Are Our Short-term Memories Linked to Our Long-term Memories?

How do you think we get our long-term memories? If you answered “from our short-term memories”, your answer would fit that of the general belief about long-term memories. For decades, neuroscientists believed that our brain records short-term memories and then eventually those memories are transferred to another part of the brain to become long-term memories.

This was mainly a result of the study of brain injuries, which informed our current understanding of memory formation.


Brain research
The link between brain injury and memory

Brain injury and memory

Our knowledge about how our brains process memories are mainly a result of studying brain injuries in the past. One man, in particular, named Henry Molaison, played a key role in the understanding of our brain’s hippocampus. In 1953, doctors operated on him to control his epileptic seizure. They ended up removing his hippocampus.

The hippocampus is a seahorse-shaped brain structure that can be found on each side of the brain.

So whatever happened to Henry Molaison? After the surgery, he couldn’t store any new memories at all! That’s when the doctors realized the hippocampus’ role in creating memories. Even though Molaison couldn’t store any new memories, he could still walk, talk, etc. He could even recall memories prior to his surgery.

For years, researchers believed that the hippocampus was responsible for creating memories of recent events, while other areas of the brain were responsible for memories of events that happened in the past.

Scientists believe that memories are stored in the neocortex. The neocortex is important for attention and planning. Until recently, it was believed that short-term memories moved from the hippocampus to the long-term storage in the neocortex, leaving no trace behind.

Until a research team at MIT made a discovery.


Brain research
Our brains are incredibly effective

New brain research

What are short-term and long-term memories? When you have new experiences, such as meeting someone new or watching a new movie, your brain record these events as short-term memories. Then these memories become long-term memories that are available to your brain for recall, later on, even many years in the future. This was the understanding of how our memories work.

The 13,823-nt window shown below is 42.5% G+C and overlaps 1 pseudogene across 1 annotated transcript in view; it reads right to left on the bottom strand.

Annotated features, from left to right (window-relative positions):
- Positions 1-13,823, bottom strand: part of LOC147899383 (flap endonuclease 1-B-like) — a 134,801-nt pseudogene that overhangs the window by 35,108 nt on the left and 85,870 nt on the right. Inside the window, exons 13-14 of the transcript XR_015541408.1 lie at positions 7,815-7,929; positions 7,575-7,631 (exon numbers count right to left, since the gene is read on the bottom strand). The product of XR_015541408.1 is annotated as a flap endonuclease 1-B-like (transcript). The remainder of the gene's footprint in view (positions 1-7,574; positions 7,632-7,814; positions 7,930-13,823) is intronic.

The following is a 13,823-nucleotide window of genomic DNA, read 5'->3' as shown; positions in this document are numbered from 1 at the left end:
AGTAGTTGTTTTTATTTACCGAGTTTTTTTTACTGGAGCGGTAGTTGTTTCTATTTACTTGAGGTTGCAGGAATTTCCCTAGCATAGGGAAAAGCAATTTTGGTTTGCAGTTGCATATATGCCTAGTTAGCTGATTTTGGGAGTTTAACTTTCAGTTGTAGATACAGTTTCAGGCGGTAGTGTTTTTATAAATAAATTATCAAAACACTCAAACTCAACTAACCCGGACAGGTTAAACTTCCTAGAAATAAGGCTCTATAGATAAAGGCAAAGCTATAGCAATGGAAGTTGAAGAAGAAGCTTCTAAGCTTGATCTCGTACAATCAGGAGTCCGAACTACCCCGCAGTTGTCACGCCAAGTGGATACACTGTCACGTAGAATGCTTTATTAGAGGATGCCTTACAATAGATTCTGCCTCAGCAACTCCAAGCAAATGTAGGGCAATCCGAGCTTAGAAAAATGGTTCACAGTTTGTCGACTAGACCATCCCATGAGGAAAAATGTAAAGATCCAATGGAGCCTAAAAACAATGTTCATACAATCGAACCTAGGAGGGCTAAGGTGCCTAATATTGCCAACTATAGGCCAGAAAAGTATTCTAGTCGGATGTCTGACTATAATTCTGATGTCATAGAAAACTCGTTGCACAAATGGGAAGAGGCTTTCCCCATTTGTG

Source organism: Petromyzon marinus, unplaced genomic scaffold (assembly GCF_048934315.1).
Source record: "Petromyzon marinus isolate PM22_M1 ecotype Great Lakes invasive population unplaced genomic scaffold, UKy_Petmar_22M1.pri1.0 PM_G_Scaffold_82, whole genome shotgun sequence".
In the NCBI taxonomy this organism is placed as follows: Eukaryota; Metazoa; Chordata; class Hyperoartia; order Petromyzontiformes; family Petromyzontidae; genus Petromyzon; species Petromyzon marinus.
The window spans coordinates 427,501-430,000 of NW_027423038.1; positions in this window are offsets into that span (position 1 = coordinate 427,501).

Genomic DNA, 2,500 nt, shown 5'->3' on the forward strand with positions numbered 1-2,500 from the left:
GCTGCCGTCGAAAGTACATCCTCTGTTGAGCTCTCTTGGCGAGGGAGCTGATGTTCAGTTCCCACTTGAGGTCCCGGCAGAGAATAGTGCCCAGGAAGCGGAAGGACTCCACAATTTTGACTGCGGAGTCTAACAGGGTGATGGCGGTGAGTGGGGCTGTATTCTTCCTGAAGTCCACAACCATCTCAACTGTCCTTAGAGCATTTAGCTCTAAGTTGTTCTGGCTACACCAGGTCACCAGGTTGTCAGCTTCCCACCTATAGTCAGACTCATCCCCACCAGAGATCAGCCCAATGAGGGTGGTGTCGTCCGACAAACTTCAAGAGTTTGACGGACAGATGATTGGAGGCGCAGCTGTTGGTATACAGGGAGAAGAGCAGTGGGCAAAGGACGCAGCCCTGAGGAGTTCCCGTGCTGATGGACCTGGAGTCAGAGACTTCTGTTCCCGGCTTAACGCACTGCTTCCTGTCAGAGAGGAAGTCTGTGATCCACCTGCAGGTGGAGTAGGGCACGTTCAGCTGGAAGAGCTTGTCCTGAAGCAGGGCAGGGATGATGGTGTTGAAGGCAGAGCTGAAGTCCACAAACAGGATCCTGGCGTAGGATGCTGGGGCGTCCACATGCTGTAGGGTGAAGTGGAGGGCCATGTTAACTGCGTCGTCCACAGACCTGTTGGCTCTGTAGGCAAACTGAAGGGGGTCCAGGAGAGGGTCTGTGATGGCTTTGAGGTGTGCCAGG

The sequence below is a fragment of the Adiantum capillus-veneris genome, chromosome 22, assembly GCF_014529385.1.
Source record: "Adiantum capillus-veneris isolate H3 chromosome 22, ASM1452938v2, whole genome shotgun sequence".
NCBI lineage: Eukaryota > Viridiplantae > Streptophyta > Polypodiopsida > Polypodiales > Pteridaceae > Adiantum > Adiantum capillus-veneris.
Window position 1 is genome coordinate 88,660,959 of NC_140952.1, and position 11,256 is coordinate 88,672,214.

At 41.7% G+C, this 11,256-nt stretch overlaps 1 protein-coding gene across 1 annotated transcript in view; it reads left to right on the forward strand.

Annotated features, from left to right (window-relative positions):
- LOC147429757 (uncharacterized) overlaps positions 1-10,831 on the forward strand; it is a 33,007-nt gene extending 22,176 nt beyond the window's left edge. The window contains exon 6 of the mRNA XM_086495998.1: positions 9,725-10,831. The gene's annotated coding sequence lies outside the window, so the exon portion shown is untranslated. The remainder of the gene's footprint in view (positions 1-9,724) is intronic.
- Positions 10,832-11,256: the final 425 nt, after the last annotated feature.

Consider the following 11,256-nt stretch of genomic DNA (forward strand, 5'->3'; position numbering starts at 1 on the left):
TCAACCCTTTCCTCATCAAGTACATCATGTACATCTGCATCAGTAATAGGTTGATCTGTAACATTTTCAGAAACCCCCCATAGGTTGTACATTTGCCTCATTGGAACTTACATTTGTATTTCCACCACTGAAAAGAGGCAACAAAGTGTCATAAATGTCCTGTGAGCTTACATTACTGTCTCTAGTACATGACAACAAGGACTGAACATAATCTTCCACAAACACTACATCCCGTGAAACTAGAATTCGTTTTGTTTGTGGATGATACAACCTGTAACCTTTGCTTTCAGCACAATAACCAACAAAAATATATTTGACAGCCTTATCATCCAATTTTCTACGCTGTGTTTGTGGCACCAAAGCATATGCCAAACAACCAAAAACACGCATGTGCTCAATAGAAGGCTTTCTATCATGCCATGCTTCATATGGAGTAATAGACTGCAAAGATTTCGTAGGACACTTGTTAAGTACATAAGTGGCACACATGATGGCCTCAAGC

That is, until now.

Not according to MIT neuroscientist Susumu Tonegawa and his colleagues. In 2017, they discovered that short-term memories don’t become long-term memories. According to their research, both short-term and long-term memories are actually formed almost at the exact time!

Tonegawa and his team’s research, published in the journal Science in 2017, identified “engram cells“. These cells contained specific memories, which they tracked down using a technique called optogenetics (wherein they use light to turn certain cells on or off). The scientists labeled memory cells of mice’s brain: the hippocampus, the prefrontal cortex (this is part of the neocortex, located at the very front of the brain) and basolateral amygdala (this is responsible for storing the emotional context of memories). These mice were then exposed to mild electric shocks (aka a painful event). The scientists observed if the mice behaved fearfully when they recreated these painful events. If the mice froze then that meant that the researchers activated the right memory. After a day, the scientists found that the painful memories were being stored in the hippocampus and the prefrontal cortex.

What does this mean?

The mouse could recall the memories stored in the hippocampus naturally, whereas the memories in the prefrontal context had gone “silent”. The “silent” memories could be activated artificially but didn’t initialise during normal memory recall. Two more weeks later, those “silent” memory cells eventually matured until they were triggered by recalling a painful event. By this time, the memory cells in the hippocampus became silent but didn’t completely disappear.

So whatever happens to the memory cells in the emotion-centered basolateral amygdala? The memory is retained and gets communicated with the other regions of the brain during each recall. So if a person has a fear of rats and mice, s/he will always be scared at the sight of those creatures – every single time.

What is the implication of Tonegawa’s study for us?

Their research would indicate that our brains keep a “backup” of every memory we form.

The scientists also believe that memories never fully disappear. That’s good news for people have memory problems brought about by a partially-damaged brain. They may be able to reactivate memories that are found in other parts of the brain.


Brain specialisations
We are still learning about the brain

Closing words

We are always learning more about our brain, which is an incredibly fascinating, and complex, organ. Studies like this enable us to not just better understand how our brains work, they also take us closer to creating cures for neurodegenerative diseases like Alzheimer’s, etc.

What are your thoughts on this brain and memory research?

Share your thoughts and suggestions in the comments below. 

If you want to learn more about the brain and how it keeps improving, check out this article about growing new brain cells. And if you want to keep your brain healthy for years to come, watch how much you drink. You can read here to find out about the 20 reasons not to drink alcohol, brain health being a big part of that.

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